The (in)Formality of Touch


It’s not that I’m not affectionate, but I like touch differently.

My parents weren’t huggers and we didn’t use embrace as a way of reminding each other that we were present. We didn’t use touch to satiate sadness. My most vivid implementation of hugs were those that happened in church, and I feel like that isn’t a very good place to practice hugging. Nobody there hugs because they want to, they do it because you have to, or because someone in a pulpit wanted to get creative with that obnoxious, ‘tell your neighbor’ thing, when in actuality, my neighbor never had to tell me anything, I heard you when you said it the first time. Thank you.

I think, maybe unintentionally, I learned to link touch with formality, never with pleasure or affection.

I hug when I greet people, because that’s what we do. I hug when my friends leave my apartment and return to their cars slightly drunk, which is dangerous, and I always ask if they’d prefer to stay, but again, that’s just a formality, I’d prefer if they didn’t.

I shake hands when I meet an employer, or really anyone more important than me in a suit, not because I’m dying to shake their hand, but because it’s a formality.

Then it got odd.

Sex within relationships, which – and it’s going to sound weird – in most cases, I rarely enjoy, personally. Again, it feels like a formality. We’re having sex because that’s what couples do. They have sex. I wasn’t trained to enjoy touch, but mostly tolerate it.

I love accidental touch.

I realized this sitting on a packed bus one day, too close to the Indian gentleman beside me. The hairs on his arm tickled mine, and I felt like we were getting away with something. I collapsed drunkenly on a friend who supports my lanky frame so I don’t have to keep standing upright and faking sobriety at a party we’ve been at too long.

My brother sat directly beside me on a couch at a family gathering, and it felt strangely warm to not sit alone.

I love unplanned contact.

My tactile memory can still recall what the stubble of my last boyfriend’s facial hair felt like brushing on my nose, and that was a little more exciting than the first kiss itself, but evenings when he wanted to hold me while we flipped through Netflix felt clunky, the positions were awkward, and perhaps forced, and it was purely out of formality that I stayed quiet.

I love accidental touch.

While I scan videos on youtube of strangers sharing stories of things they’d do differently in their lives, I hardly even notice I’m running my hand up and down my hairy forearms, and when I consciously catch myself doing it, I don’t stop – it’s such a nice secret pleasure I get to share with myself on a Wednesday night.

The thick veins in my feet look like the exposed roots of a tree and I’ve taken time while writing this line to press them just to feel them pop back up again. I love accidental touch. And unplanned contact. I loved waking up with a person next to me who would let me feel the muscles in their arm while they caught an extra hour of sleep, and I hated when we arranged ourselves in sleeping formations overheating from frustration and this inconvenient position,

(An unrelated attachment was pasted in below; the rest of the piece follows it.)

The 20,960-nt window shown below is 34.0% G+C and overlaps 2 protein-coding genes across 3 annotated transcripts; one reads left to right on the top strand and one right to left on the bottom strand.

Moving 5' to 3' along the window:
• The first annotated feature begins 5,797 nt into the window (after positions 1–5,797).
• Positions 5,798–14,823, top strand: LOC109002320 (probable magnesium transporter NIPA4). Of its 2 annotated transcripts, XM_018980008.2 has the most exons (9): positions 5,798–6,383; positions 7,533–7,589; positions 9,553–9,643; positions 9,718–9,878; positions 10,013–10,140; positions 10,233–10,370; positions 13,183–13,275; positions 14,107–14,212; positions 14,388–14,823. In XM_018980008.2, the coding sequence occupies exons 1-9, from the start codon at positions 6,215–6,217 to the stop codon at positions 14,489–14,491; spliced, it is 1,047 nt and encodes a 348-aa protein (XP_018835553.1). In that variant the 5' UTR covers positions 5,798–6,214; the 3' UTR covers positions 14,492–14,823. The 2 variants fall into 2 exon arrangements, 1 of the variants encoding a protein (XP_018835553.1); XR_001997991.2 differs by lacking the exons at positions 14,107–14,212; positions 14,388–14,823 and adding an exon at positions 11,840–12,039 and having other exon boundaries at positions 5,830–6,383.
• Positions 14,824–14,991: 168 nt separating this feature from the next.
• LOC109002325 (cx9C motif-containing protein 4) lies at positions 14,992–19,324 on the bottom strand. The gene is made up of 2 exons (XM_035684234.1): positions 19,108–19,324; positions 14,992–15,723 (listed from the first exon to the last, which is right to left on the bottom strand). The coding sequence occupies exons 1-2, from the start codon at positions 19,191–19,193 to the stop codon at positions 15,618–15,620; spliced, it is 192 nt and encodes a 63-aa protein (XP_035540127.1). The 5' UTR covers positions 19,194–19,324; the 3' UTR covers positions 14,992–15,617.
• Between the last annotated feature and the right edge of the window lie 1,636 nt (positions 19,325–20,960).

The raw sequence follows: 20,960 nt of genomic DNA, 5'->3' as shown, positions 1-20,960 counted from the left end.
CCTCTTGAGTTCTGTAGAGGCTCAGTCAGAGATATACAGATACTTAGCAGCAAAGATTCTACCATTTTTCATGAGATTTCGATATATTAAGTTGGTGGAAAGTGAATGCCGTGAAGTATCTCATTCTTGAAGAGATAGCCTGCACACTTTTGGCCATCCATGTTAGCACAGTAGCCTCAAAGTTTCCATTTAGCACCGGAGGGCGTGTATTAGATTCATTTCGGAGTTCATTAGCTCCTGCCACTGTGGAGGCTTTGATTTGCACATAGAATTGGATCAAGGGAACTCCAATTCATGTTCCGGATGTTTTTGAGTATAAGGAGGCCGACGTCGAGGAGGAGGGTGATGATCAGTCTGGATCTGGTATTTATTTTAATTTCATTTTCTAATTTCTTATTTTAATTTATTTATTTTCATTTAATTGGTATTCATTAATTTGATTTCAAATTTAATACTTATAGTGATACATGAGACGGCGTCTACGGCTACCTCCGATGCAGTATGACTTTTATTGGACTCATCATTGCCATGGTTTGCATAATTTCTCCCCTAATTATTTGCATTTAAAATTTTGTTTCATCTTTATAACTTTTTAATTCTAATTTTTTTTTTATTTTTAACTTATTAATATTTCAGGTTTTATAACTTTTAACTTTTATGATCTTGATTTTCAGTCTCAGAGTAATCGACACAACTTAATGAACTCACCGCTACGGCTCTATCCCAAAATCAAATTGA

My goodness,

just stand still,

be present,

and let me touch you improperly,

or in ways that aren’t even sexy at all,

to remind me that I’m grateful to not be alone, today.

There is no need for words. Let’s not waste time arranging ourselves correctly. We can skip the formality.

6 thoughts on “The (in)Formality of Touch

  1. Really thought provoking and beautiful. I know exactly what you mean about formal touch, I had never made the link to those vacuous post-church “embraces”.

    I hope to brush by you some day.


    1. Why, thank you Pete!

      This piece was one of those, ‘wake up in the middle of the night to write’ pieces. and I can always be a little bit iffy when I drop the humor to try a piece with a little bit of insight.

      It was kinda gratifying to explore the sensation of touch. Essentially, I wanted to figure out why I don’t like it like others, but I realized I just like it differently, and that’s perfectly fine.

      Brush on by, whenever.


  2. I’m in love with this.. And I’m not sure if this is a black thing, but my family isn’t affectionate… We don’t hug or say, “I love you.” We don’t kiss each other or at least inform each other of such…

    But in relationships, I like to touch, but not so much affection is so foreign

    Liked by 1 person

    1. From what I’m understanding, lacking touch in families either makes kids crave it more, or learn to mark it as an unnecessary thing. I think I made it the latter.

      Of course, having been involved in churchiness growing up, I think I also grew up with this idea that touch was a sacred kind of communication, and the troublemaker in me likes the kind of touch that is accidental because it feels like i’m breaking a rule.

      It’s worth exploring and writing about.


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